A [3Cu:2S] cluster provides insight into the assembly and function of the Cu Z site of nitrous oxide reductase

Chem Sci. 2021 Jan 15;12(9):3239-3244. doi: 10.1039/d0sc05204c.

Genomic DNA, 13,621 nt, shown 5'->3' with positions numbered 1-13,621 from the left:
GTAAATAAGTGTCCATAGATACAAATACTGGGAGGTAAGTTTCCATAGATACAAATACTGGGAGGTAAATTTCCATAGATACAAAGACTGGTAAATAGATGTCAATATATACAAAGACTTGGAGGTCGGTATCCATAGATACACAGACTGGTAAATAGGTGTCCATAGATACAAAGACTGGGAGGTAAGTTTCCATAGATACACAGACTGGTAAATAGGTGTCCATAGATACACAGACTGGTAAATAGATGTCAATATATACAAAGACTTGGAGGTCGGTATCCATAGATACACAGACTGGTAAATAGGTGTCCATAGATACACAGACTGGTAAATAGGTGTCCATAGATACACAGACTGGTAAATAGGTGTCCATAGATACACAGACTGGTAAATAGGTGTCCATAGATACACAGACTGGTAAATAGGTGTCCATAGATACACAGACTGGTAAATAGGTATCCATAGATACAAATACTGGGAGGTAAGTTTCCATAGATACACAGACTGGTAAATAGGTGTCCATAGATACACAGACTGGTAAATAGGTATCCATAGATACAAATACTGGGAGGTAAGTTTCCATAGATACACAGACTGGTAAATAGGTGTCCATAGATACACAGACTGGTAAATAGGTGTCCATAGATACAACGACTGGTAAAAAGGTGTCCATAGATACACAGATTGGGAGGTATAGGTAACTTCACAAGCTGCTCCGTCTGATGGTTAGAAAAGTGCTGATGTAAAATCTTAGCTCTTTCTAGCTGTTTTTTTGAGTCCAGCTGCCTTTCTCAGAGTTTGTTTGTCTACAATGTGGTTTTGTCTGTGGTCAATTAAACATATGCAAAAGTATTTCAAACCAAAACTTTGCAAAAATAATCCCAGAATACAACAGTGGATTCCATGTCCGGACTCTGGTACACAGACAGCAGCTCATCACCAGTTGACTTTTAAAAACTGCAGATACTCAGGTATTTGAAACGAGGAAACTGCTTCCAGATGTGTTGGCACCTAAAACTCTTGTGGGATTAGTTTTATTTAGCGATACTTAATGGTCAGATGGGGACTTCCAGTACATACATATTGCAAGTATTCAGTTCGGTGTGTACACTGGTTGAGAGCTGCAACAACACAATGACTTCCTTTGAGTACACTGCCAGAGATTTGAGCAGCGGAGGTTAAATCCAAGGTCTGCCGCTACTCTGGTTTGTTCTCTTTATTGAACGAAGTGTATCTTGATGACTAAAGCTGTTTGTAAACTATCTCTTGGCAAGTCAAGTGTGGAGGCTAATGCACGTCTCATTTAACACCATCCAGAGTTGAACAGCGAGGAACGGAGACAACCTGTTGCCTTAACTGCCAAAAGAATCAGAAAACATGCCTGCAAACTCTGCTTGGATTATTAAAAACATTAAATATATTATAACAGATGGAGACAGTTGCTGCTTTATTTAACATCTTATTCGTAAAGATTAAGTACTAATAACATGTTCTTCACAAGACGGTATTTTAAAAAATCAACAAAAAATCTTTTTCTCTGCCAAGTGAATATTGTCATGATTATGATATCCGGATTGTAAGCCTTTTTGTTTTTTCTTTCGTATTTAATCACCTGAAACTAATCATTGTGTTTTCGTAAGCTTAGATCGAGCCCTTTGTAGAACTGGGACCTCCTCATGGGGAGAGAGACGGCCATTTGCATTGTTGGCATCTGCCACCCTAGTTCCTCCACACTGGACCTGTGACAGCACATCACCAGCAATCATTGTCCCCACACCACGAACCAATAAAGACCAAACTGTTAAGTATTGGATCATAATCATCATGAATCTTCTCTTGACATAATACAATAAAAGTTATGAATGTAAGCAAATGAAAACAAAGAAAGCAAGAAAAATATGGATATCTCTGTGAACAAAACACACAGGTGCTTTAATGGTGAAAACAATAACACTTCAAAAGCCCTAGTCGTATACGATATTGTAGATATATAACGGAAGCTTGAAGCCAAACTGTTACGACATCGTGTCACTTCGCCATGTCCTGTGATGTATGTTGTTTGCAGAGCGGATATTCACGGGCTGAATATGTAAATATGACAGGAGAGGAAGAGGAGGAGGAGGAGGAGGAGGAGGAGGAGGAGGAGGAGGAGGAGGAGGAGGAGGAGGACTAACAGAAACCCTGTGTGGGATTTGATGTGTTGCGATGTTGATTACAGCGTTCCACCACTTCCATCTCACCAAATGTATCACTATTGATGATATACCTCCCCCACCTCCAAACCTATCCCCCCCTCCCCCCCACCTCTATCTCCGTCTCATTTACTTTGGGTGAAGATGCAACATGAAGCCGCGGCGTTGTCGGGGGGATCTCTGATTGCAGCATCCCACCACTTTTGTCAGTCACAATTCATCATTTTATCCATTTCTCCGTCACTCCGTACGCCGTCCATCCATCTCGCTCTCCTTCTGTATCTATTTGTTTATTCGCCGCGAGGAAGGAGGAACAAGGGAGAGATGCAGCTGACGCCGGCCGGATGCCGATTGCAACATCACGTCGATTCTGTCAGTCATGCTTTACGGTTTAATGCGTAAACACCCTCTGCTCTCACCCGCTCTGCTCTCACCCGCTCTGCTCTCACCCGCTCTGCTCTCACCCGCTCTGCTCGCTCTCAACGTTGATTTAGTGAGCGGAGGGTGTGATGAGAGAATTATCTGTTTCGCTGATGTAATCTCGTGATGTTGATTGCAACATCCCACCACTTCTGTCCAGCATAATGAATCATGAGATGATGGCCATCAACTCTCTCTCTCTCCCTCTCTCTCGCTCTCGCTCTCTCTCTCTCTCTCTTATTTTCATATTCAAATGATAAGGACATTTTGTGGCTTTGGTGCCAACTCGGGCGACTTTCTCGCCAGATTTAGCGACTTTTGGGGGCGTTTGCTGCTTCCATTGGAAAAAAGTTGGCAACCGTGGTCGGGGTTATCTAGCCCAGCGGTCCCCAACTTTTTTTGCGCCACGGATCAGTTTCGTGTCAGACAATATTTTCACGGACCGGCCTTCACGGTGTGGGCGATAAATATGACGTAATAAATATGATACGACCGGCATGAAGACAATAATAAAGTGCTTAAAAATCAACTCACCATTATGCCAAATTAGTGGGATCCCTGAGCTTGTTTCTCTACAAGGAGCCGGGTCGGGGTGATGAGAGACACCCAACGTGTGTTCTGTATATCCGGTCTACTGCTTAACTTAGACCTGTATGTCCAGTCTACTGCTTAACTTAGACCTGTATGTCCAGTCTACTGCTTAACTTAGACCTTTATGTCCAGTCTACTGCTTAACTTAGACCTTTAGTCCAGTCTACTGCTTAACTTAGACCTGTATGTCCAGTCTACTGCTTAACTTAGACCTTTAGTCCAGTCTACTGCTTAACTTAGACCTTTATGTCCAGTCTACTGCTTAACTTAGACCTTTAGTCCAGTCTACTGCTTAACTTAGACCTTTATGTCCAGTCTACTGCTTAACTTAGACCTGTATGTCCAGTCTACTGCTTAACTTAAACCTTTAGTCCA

Nitrous oxide reductase (N2OR) is the only known enzyme reducing environmentally critical nitrous oxide (N2O) to dinitrogen (N2) as the final step of bacterial denitrification. The assembly process of its unique catalytic [4Cu:2S] cluster CuZ remains scarcely understood. Here we report on a mutagenesis study of all seven histidine ligands coordinating this copper center, followed by spectroscopic and structural characterization and based on an established, functional expression system for Pseudomonas stutzeri N2OR in Escherichia coli. While no copper ion was found in the CuZ binding site of variants H129A, H130A, H178A, H326A, H433A and H494A, the H382A variant carried a catalytically inactive [3Cu:2S] center, in which one sulfur ligand, SZ2, had relocated to form a weak hydrogen bond to the sidechain of the nearby lysine residue K454. This link provides sufficient stability to avoid the loss of the sulfide anion. The UV-vis spectra of this cluster are strikingly similar to those of the active enzyme, implying that the flexibility of SZ2 may have been observed before, but not recognized. The sulfide shift changes the metal coordination in CuZ and is thus of high mechanistic interest.